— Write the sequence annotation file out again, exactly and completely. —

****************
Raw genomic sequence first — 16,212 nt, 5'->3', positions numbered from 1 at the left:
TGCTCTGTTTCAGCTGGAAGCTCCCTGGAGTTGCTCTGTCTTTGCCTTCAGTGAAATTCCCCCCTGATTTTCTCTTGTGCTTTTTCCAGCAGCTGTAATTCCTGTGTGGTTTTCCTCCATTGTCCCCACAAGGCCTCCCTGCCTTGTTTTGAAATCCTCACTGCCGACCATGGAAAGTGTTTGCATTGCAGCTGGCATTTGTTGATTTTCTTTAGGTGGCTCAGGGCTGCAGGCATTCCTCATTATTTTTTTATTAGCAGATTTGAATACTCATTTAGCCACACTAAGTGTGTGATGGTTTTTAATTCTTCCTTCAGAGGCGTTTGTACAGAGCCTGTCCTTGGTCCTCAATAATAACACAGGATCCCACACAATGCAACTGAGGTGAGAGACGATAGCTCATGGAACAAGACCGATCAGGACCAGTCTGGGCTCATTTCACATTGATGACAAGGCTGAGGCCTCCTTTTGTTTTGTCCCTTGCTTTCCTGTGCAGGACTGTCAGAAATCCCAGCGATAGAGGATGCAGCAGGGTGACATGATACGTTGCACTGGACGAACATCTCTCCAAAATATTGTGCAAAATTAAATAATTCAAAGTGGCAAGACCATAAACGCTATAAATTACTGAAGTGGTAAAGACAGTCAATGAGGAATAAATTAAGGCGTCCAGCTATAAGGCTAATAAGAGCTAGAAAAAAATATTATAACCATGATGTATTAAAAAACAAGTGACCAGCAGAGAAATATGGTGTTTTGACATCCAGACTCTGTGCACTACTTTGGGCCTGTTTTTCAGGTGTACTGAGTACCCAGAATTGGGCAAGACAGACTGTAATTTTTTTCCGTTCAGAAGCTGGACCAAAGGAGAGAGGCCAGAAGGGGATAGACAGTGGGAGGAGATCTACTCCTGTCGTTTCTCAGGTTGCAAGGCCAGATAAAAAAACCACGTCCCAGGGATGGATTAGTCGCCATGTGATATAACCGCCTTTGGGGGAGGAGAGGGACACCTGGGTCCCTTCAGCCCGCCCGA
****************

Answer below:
Raw genomic sequence first — 16,212 nt, 5'->3', positions numbered from 1 at the left:
TGCTCTGTTTCAGCTGGAAGCTCCCTGGAGTTGCTCTGTCTTTGCCTTCAGTGAAATTCCCCCCTGATTTTCTCTTGTGCTTTTTCCAGCAGCTGTAATTCCTGTGTGGTTTTCCTCCATTGTCCCCACAAGGCCTCCCTGCCTTGTTTTGAAATCCTCACTGCCGACCATGGAAAGTGTTTGCATTGCAGCTGGCATTTGTTGATTTTCTTTAGGTGGCTCAGGGCTGCAGGCATTCCTCATTATTTTTTTATTAGCAGATTTGAATACTCATTTAGCCACACTAAGTGTGTGATGGTTTTTAATTCTTCCTTCAGAGGCGTTTGTACAGAGCCTGTCCTTGGTCCTCAATAATAACACAGGATCCCACACAATGCAACTGAGGTGAGAGACGATAGCTCATGGAACAAGACCGATCAGGACCAGTCTGGGCTCATTTCACATTGATGACAAGGCTGAGGCCTCCTTTTGTTTTGTCCCTTGCTTTCCTGTGCAGGACTGTCAGAAATCCCAGCGATAGAGGATGCAGCAGGGTGACATGATACGTTGCACTGGACGAACATCTCTCCAAAATATTGTGCAAAATTAAATAATTCAAAGTGGCAAGACCATAAACGCTATAAATTACTGAAGTGGTAAAGACAGTCAATGAGGAATAAATTAAGGCGTCCAGCTATAAGGCTAATAAGAGCTAGAAAAAAATATTATAACCATGATGTATTAAAAAACAAGTGACCAGCAGAGAAATATGGTGTTTTGACATCCAGACTCTGTGCACTACTTTGGGCCTGTTTTTCAGGTGTACTGAGTACCCAGAATTGGGCAAGACAGACTGTAATTTTTTTCCGTTCAGAAGCTGGACCAAAGGAGAGAGGCCAGAAGGGGATAGACAGTGGGAGGAGATCTACTCCTGTCGTTTCTCAGGTTGCAAGGCCAGATAAAAAAACCACGTCCCAGGGATGGATTAGTCGCCATGTGATATAACCGCCTTTGGGGGAGGAGAGGGACACCTGGGTCCCTTCAGCCCGCCCGA